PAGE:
Since Gephi is my tool of choice for graph visualization, and Hadoop stores all my data, in HDFS or HBase I created a direct connector Hadoop and Gephi. Now all node and edge properties are accessable directly, no matter if stored in Hive or HBase tables, via Impala we can request the data in SQL-like style. Especially time dependent graph data can now efficiently by partitioned with Hive and all the large processing is done in Hadoop. Gephi is not responsable for the large filter procedures and has only to hold in memory what realy has to be shown.
Using GraphX in the cluster allows even large scale analysis on graphs which do not fit into the Workstations memory. After the results are available, Gephi loads the relevant nodes and draws nice plots.
But now I have to load data from Hadoop into Gephi. Creation of graph files and transfer to the workstation was done regularly. I had to repeat this steps manually all the time and important is, to remember the parameters which have been applied during processing or generation of the graph. This became a critical aspect over time and manual handling of all the files was not an option on the long term.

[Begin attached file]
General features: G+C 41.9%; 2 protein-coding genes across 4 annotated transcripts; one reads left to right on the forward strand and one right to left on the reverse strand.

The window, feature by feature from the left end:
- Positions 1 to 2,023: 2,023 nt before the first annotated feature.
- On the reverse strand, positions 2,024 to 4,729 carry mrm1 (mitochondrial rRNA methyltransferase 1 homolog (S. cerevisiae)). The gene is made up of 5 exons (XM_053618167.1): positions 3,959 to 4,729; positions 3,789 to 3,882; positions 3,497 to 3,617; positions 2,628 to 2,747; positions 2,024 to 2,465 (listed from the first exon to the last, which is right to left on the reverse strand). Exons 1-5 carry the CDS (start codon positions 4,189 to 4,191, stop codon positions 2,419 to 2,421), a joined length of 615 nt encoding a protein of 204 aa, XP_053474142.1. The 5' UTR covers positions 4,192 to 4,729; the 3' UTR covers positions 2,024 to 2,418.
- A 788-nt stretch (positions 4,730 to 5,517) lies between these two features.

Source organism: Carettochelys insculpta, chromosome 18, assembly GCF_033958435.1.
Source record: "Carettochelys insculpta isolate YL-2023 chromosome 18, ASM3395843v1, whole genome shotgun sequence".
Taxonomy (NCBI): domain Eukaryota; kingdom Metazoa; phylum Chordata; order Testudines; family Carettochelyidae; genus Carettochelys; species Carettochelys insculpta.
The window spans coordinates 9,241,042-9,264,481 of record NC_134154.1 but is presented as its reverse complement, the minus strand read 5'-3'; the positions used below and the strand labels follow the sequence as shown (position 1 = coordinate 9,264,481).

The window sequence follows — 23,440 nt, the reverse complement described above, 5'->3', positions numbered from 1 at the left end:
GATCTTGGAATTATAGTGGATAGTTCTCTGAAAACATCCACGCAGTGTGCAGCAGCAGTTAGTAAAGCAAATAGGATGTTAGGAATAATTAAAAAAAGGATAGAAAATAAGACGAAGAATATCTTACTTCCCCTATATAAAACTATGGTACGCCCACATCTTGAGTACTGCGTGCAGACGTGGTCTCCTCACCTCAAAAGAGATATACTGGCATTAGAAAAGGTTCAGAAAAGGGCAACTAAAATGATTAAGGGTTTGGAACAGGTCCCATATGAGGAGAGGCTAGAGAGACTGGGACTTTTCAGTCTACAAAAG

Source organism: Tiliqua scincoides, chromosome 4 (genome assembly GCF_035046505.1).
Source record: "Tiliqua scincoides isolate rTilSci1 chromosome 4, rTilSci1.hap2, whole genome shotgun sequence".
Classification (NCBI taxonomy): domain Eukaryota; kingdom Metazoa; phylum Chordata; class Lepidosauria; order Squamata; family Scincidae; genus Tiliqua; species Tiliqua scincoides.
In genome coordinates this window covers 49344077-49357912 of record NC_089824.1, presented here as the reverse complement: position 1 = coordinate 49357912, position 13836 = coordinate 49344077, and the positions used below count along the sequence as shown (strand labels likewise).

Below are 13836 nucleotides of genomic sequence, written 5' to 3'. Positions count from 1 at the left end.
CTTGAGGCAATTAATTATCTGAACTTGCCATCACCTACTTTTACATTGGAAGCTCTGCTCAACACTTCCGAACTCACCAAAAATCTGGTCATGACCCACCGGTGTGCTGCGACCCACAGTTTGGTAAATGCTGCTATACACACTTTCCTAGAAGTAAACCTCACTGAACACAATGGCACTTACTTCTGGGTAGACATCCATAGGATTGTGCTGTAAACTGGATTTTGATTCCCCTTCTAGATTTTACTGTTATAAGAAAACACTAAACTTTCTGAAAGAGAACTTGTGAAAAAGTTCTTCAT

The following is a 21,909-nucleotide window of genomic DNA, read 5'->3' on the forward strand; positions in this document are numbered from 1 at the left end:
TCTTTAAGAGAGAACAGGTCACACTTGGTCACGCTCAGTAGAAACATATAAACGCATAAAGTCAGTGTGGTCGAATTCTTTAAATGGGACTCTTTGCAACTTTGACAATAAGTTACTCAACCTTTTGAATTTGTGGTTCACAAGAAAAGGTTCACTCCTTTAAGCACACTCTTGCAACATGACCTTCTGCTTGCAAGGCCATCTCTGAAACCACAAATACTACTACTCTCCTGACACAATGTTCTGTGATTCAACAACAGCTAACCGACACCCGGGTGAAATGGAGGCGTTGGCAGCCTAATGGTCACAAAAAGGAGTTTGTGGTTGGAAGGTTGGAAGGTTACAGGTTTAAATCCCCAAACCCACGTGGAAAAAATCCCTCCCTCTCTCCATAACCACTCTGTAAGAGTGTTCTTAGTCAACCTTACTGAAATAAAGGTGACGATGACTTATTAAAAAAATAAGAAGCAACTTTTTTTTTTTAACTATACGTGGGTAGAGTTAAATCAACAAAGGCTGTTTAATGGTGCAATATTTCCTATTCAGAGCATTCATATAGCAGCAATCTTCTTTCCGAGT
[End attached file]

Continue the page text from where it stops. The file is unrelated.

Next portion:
So I created the Gephi-Hadoop-Connector, which uses the JDBC-Interface provided by Impala and Hive, to load edge- and node-lists.
One really important feature in Gephi is: it supports time dependent analysis and visualisation of networks. To build such a timeline, an individual query can be defined for each single time frame of each individual layer. If data is already partitioned by time the whole procedure is really efficient.
Finally we have to think about: How to handle all this metadata of a time dependent multilayer graph? Therefore we use the Etosha-Graph-Metastore, which will be released soon.
Please clone this repository or download the zip file.
The Gephi-Hadoop-Connector was built by @kamir.